Make Your Way Out of the Rental Trap

We are all well aware that millennials haven’t received the best deal in life. Baby boomers still run the joint, increasing numbers of employers are expecting higher education qualifications for jobs that barely pay over the minimum wage, and we’re burdened with mounds of student loan debt. It’s not all too surprising, that a third of us are expected to rent for our entire lives rather than purchasing a home of our own. Many people will claim that this is because millennials are lazy and don’t want to work hard enough, we’d rather spend our money on avocado toast, or that we simply don’t want to settle down in one given place, but generally speaking, this isn’t the case.

Many of us end up stuck in the rental trap, paying someone else’s second mortgage on their behalf, as we simply cannot afford to buy as the prices of homes increase, but the cost of renting is increasing as well. You will end up paying more monthly in rent than you would in a monthly mortgage payment. But don’t worry, there are ways to get out of the rental trap. Here are just a few options to consider.

Live With Parents for Longer

This, of course, may not be an option for everyone. But if possible, you might want to consider living with your parents for a little longer than you anticipated. I put in 5 years with my parents, it was brutal at times, but I’m super grateful that they allowed me to live with them rent-free. Most parents will charge rent, but they will probably only charge you your fair share rather than trying to make a profit from you. This can give you the opportunity to stack your coin.

Build Your Own Home (If you can)

Make Your Way Out of the Rental Trap
Kanga Room Systems

I want to start off by saying that you do not have to build a mansion, you can build your very own tiny home, and it doesn’t have to be mobile like the ones you see on tv. They’re a great option for a starter home and you may be able to rent it out in a few years. Remember that when people sell properties, they are looking to make a significant profit. They want to get a return on any updates they’ve made to their home. Following this logic, you may be better off building your own place rather than paying for a home that someone else has built to their standards and intends to make extra profit from.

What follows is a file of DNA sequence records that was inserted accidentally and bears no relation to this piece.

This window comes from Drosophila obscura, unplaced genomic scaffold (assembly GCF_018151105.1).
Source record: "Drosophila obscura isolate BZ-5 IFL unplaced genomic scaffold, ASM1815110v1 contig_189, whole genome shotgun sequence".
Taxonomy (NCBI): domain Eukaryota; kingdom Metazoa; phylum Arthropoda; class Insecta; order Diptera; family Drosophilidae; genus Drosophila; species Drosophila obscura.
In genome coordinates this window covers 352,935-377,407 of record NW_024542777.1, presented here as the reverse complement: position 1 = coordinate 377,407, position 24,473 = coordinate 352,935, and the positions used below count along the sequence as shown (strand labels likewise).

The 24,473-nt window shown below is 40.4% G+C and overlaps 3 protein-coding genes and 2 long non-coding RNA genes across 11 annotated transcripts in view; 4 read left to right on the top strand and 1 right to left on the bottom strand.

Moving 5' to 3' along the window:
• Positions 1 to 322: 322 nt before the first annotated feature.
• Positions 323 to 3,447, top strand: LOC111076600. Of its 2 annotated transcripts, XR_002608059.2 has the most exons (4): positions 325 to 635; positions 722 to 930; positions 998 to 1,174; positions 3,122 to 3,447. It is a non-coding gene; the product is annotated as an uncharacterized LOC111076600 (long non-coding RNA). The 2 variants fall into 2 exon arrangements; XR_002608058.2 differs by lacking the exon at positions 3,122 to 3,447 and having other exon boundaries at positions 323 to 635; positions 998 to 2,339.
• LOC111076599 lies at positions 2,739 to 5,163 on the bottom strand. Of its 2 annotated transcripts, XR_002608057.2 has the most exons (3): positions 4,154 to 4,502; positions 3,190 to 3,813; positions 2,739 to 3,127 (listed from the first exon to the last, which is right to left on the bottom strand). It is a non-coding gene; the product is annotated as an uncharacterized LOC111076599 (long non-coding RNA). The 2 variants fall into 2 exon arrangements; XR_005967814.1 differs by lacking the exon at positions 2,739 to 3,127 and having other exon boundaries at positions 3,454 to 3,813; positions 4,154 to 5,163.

It may not be the easiest process as you will have to collaborate with many different professionals in order to get this done, and you will have to wait for the home to be built (rather than being handed the keys straight away). But you get to be more hands-on in the process, and architects, surveyors, and contractors dealing with a high-capacity load will be able to get the job done to a high standard. Look on the bright side, your home will look exactly the way you want it to.

Save up for a down payment

If building your own home seems like a little too much to take on, or that it would take you forever to save to build your own place, you may want to follow the more traditional route like I did, and take out a mortgage on an existing property. It may be a little scary, but it’s totally possible, even if you have student loans, so don’t let that stop you. Get a second job or get really strict about budgeting and see if there are expenses you can cut back on. You probably won’t be able to go out every weekend or go to Starbucks every morning, and you might even have to cut back on getting your hair and nails done. You just have to determine what means more to you, owning a home or shopping, or eating out every other day. Saving money isn’t as hard as you think, and having your own place, in the end, will make every small sacrifice worth it!

Budgeting actually helps you beyond the home buying process, it doesn’t hurt to get smart about your money, I’m just saying. And while you’re saving, do some research on first time home buyer grants and down payment assistance. I was able to get $15,000 in assistance that went toward my down payment and closing costs. Even after I knew about the down payment assistance, I continued to save and that money went toward the inspection and appraisal of the property, earnest money, and move in costs. BTW – I still have money left over.

If you are content with renting, that’s totally fine! But if you do want to join the homeowners club, then hopefully these tips will point you in the right direction.

Leave a Reply

Fill in your details below or click an icon to log in: Logo

You are commenting using your account. Log Out /  Change )

Google photo

You are commenting using your Google account. Log Out /  Change )

Twitter picture

You are commenting using your Twitter account. Log Out /  Change )

Facebook photo

You are commenting using your Facebook account. Log Out /  Change )

Connecting to %s